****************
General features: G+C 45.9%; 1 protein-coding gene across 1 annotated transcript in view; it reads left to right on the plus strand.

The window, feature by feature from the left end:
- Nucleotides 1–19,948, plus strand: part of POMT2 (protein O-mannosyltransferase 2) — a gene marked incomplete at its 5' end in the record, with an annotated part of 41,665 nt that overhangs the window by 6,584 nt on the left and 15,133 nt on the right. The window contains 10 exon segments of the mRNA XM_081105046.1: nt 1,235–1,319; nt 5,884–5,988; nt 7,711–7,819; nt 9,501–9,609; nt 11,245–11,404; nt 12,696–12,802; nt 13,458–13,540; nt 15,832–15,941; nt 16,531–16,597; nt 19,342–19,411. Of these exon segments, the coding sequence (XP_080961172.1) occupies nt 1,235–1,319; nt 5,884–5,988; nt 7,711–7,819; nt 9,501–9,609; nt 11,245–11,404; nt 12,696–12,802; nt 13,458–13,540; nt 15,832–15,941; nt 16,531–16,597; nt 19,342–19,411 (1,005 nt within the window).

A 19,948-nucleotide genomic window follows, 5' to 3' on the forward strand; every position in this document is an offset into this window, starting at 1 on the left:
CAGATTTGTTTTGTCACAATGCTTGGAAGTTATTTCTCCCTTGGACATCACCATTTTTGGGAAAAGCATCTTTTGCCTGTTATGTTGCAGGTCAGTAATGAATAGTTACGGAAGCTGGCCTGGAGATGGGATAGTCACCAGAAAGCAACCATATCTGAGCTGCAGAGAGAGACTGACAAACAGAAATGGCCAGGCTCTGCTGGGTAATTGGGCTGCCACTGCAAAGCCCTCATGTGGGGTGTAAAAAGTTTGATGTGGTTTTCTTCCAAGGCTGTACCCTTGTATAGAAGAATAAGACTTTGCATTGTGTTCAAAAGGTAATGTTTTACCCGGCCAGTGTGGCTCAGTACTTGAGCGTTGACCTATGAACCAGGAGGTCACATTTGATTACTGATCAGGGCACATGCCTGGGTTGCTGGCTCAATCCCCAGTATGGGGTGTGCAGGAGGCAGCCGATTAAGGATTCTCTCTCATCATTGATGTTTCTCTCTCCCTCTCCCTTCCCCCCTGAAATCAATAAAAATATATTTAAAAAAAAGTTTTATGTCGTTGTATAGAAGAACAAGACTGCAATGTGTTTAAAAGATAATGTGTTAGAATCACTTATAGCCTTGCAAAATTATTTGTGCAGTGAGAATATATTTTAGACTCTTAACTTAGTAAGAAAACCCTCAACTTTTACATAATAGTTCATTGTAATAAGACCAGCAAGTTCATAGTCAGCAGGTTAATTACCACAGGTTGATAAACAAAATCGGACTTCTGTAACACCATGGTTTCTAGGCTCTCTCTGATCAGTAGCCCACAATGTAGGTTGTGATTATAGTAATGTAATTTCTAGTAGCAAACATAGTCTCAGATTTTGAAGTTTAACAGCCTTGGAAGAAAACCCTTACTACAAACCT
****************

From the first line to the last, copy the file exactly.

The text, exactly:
General features: G+C 45.9%; 1 protein-coding gene across 1 annotated transcript in view; it reads left to right on the plus strand.

The window, feature by feature from the left end:
- Nucleotides 1–19,948, plus strand: part of POMT2 (protein O-mannosyltransferase 2) — a gene marked incomplete at its 5' end in the record, with an annotated part of 41,665 nt that overhangs the window by 6,584 nt on the left and 15,133 nt on the right. The window contains 10 exon segments of the mRNA XM_081105046.1: nt 1,235–1,319; nt 5,884–5,988; nt 7,711–7,819; nt 9,501–9,609; nt 11,245–11,404; nt 12,696–12,802; nt 13,458–13,540; nt 15,832–15,941; nt 16,531–16,597; nt 19,342–19,411. Of these exon segments, the coding sequence (XP_080961172.1) occupies nt 1,235–1,319; nt 5,884–5,988; nt 7,711–7,819; nt 9,501–9,609; nt 11,245–11,404; nt 12,696–12,802; nt 13,458–13,540; nt 15,832–15,941; nt 16,531–16,597; nt 19,342–19,411 (1,005 nt within the window).

A 19,948-nucleotide genomic window follows, 5' to 3' on the forward strand; every position in this document is an offset into this window, starting at 1 on the left:
CAGATTTGTTTTGTCACAATGCTTGGAAGTTATTTCTCCCTTGGACATCACCATTTTTGGGAAAAGCATCTTTTGCCTGTTATGTTGCAGGTCAGTAATGAATAGTTACGGAAGCTGGCCTGGAGATGGGATAGTCACCAGAAAGCAACCATATCTGAGCTGCAGAGAGAGACTGACAAACAGAAATGGCCAGGCTCTGCTGGGTAATTGGGCTGCCACTGCAAAGCCCTCATGTGGGGTGTAAAAAGTTTGATGTGGTTTTCTTCCAAGGCTGTACCCTTGTATAGAAGAATAAGACTTTGCATTGTGTTCAAAAGGTAATGTTTTACCCGGCCAGTGTGGCTCAGTACTTGAGCGTTGACCTATGAACCAGGAGGTCACATTTGATTACTGATCAGGGCACATGCCTGGGTTGCTGGCTCAATCCCCAGTATGGGGTGTGCAGGAGGCAGCCGATTAAGGATTCTCTCTCATCATTGATGTTTCTCTCTCCCTCTCCCTTCCCCCCTGAAATCAATAAAAATATATTTAAAAAAAAGTTTTATGTCGTTGTATAGAAGAACAAGACTGCAATGTGTTTAAAAGATAATGTGTTAGAATCACTTATAGCCTTGCAAAATTATTTGTGCAGTGAGAATATATTTTAGACTCTTAACTTAGTAAGAAAACCCTCAACTTTTACATAATAGTTCATTGTAATAAGACCAGCAAGTTCATAGTCAGCAGGTTAATTACCACAGGTTGATAAACAAAATCGGACTTCTGTAACACCATGGTTTCTAGGCTCTCTCTGATCAGTAGCCCACAATGTAGGTTGTGATTATAGTAATGTAATTTCTAGTAGCAAACATAGTCTCAGATTTTGAAGTTTAACAGCCTTGGAAGAAAACCCTTACTACAAACCT